Market’s Florent to Starbucks: Right buck at ya

When Florent Morellet heard rumors a Starbucks was moving into the Meat Market, the cafe owner wasn’t about to wait around and smell the coffee. Instead, he devised a three-part plan to out-Starbucks Starbucks.

First, Morellet, who owns Florent, at 69 Gansevoort St., has introduced a new coffee cup with a green Florent logo, mimicking Starbucks’. Also, he is now offering a continental breakfast with croissants from 5 a.m. to 9 a.m. In addition, the pioneering Meat Market eatery will now be open around the clock, seven days a week.

Two weeks ago, The Villager reported that Starbucks is said to be interested in the commercial space at Washington and Horatio Sts. where landlord Rockrose is trying to evict City Gourmet Deli, a favorite of local residents. Rockrose says it plans to bring in a “better deli.” A Starbucks spokesperson said they’re not interested in the site — “not yet,” but that “anything can happen.”

But Morellet can see the writing in the latte foam.

“If they are interested, it means they will look for another place [in the Meat Market],” he said. “I said, ‘O.K., we’re going to beat them at their own game.’ It’s like tongue in cheek,” he admitted.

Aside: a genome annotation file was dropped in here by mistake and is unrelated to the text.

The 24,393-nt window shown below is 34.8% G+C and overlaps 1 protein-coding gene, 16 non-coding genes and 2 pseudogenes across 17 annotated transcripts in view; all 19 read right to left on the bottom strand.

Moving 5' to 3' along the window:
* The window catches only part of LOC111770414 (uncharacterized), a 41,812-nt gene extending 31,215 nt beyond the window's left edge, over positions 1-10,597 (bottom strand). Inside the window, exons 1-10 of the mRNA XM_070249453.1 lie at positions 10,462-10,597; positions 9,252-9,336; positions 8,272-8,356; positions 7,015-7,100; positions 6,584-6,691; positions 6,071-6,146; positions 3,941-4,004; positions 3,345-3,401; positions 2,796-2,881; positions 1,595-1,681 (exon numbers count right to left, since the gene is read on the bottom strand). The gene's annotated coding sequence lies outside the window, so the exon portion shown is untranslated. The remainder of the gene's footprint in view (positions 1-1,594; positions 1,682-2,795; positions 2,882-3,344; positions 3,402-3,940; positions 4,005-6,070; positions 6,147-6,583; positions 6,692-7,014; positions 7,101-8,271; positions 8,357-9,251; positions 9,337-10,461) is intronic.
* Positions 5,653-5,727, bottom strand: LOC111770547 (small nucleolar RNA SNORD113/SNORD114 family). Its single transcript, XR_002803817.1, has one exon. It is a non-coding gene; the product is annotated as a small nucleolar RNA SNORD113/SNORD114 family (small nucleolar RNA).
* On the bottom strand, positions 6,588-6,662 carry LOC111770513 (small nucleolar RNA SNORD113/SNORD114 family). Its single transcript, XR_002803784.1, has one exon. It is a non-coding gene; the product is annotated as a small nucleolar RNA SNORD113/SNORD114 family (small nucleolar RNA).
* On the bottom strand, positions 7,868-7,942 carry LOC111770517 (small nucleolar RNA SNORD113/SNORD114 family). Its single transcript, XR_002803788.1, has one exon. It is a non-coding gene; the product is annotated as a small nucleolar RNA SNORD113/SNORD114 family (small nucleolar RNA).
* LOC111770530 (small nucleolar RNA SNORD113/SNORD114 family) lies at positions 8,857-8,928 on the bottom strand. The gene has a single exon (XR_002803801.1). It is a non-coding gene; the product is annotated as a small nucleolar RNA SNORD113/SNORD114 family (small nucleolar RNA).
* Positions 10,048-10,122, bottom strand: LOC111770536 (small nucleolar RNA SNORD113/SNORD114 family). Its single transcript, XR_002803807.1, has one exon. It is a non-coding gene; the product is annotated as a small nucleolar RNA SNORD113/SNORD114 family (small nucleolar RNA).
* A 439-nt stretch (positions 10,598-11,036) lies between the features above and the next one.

Morellet said a Starbucks wouldn’t be direct competition to him, but admitted, “It’s a challenge.”

The decision to stay open 24 hours is partly to cater to the Meat Market’s new nightclub scene, particularly on Gansevoort St., where places like Meet and Rhone draw a young party crowd.

“We used to be 24/7 until 1990, but after several clubs closed, it was not practical,” Morellet said. “But now I decided to do it again because of Starbucks and because there are new clubs in the area.”

The downside is that some patrons from the new nightspots have been coming in drunk lately, prompting Morellet to remark, “I think Gansevoort needs some more stores because it’s too many bars.”

In response, he plans to become more exclusive from midnight to 7 a.m. and hire a bouncer.

“Now we are going to be a little bit more clubby and choosy,” he said. “It used to be a speakeasy in the late ’20s. So we are going back to our roots.”

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